Hi all, I am trying to get this straight in my head, and as a means of understanding the option of a. Longer Time to expiration. b. Increase in RFR on the value of Put and Call options. From the Put-Call parity S + P = C + X/((1+rf)^t) Now lets say t increases P = C + X/((1+rf)^t) - S (1+rf)^t will increase, so X/((1+rf)^t)) will reduce so P will reduce. C = S + P - X/((1+rf)^t) So C will increase rf Increases same logic So in net effect rf increases, t increases --> P reduces, C increases. Is that correct? There is a statement

cpk, the logic seems correct as long as you hold the other variables constant. P = C + X/((1+rf)^t) - S (1+rf)^t will increase, so X/((1+rf)^t)) will reduce so P will reduce… if you hold C, X, RFR and S constant -------> P will decrease C = S + P - X/((1+rf)^t) So C will increase … if you hold S, P, X and RFR constant ----------> C will increase Unfortunately, in real life as further the expiration is “away” the higher the option price for calls and puts (higher intrinsic value) due to the fact that there is a probability to end in-the-money. Or in other words, you cannot keep C and P constant when increasing t. Hope this helps.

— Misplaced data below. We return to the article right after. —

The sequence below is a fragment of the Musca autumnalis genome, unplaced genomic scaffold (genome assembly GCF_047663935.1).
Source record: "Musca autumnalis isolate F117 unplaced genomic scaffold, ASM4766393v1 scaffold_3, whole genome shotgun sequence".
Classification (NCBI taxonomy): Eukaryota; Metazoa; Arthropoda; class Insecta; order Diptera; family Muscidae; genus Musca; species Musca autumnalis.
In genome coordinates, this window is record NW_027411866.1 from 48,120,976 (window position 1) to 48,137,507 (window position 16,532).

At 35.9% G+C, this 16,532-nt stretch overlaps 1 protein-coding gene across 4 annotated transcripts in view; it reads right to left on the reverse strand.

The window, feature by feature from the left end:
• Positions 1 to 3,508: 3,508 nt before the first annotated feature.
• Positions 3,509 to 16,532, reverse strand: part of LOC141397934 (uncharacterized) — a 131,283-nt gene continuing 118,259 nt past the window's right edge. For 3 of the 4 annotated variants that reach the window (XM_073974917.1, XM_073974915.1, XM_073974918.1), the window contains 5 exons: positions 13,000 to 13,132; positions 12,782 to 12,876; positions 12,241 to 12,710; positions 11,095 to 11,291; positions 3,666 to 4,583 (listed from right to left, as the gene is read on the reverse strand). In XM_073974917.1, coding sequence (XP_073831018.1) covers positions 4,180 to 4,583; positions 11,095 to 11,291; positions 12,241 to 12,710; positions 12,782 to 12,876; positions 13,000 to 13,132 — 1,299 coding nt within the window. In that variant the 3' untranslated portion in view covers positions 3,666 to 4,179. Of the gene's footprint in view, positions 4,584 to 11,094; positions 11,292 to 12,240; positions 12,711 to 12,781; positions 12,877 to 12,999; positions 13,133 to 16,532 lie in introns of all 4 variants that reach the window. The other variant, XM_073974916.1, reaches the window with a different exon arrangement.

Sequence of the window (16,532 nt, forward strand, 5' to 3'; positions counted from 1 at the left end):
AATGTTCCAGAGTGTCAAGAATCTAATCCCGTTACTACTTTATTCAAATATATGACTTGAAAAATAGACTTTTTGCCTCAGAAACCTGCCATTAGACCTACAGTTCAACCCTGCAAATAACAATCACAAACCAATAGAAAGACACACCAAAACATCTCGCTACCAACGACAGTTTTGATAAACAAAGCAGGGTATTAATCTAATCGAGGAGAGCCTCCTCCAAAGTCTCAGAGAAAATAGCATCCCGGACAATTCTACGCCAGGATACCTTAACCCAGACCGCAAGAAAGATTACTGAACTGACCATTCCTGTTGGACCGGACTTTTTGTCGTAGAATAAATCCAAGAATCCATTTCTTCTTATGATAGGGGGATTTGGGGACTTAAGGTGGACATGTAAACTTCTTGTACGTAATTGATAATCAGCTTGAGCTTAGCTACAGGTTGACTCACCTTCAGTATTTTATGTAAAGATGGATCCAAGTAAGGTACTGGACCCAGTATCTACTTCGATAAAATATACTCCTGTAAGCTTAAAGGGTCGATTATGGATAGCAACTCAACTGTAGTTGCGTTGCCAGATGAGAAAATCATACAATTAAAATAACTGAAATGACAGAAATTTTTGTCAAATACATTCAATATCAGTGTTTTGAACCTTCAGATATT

cpk123, you are right about RFR. The effect of time is explained differently. In general, the longer the time to expiration, the more valuable the option (both put and call), b/c that means more volatility and more chance that the option will be in the money. However, we can’t be absolutely positive about that for European Puts, b/c we can’t exercise early and the lower bound is: X/(1+RFR)^T-t - St if T is greater, X/(1+RFR)^T-t decreases. This decreases the value of the pay-off @ expiration (since you can’t exercise early). The question is which effect is stronger - increase in value b/c of more time to expiration or decrease in potential payoff? The conclusion: 1)If volatility is high and int. rates low, the time effect will be dominant and the value will be larger than that of a similar shorter term E Put. 2)If volatility is low and int rates high, the int. rates are dominant factor and the value of longer term E Put can be less that a shorter term E Put

sorry needs to be time value… Unfortunately, in real life as further the expiration is “away” the higher the option price for calls and puts (higher TIME VALUE) due to the fact that there is a probability to end in-the-money. Or in other words, you cannot keep C and P constant when increasing t.

Thanks guys… helps crystallize the idea and get a hold of the concept… this discussion… CP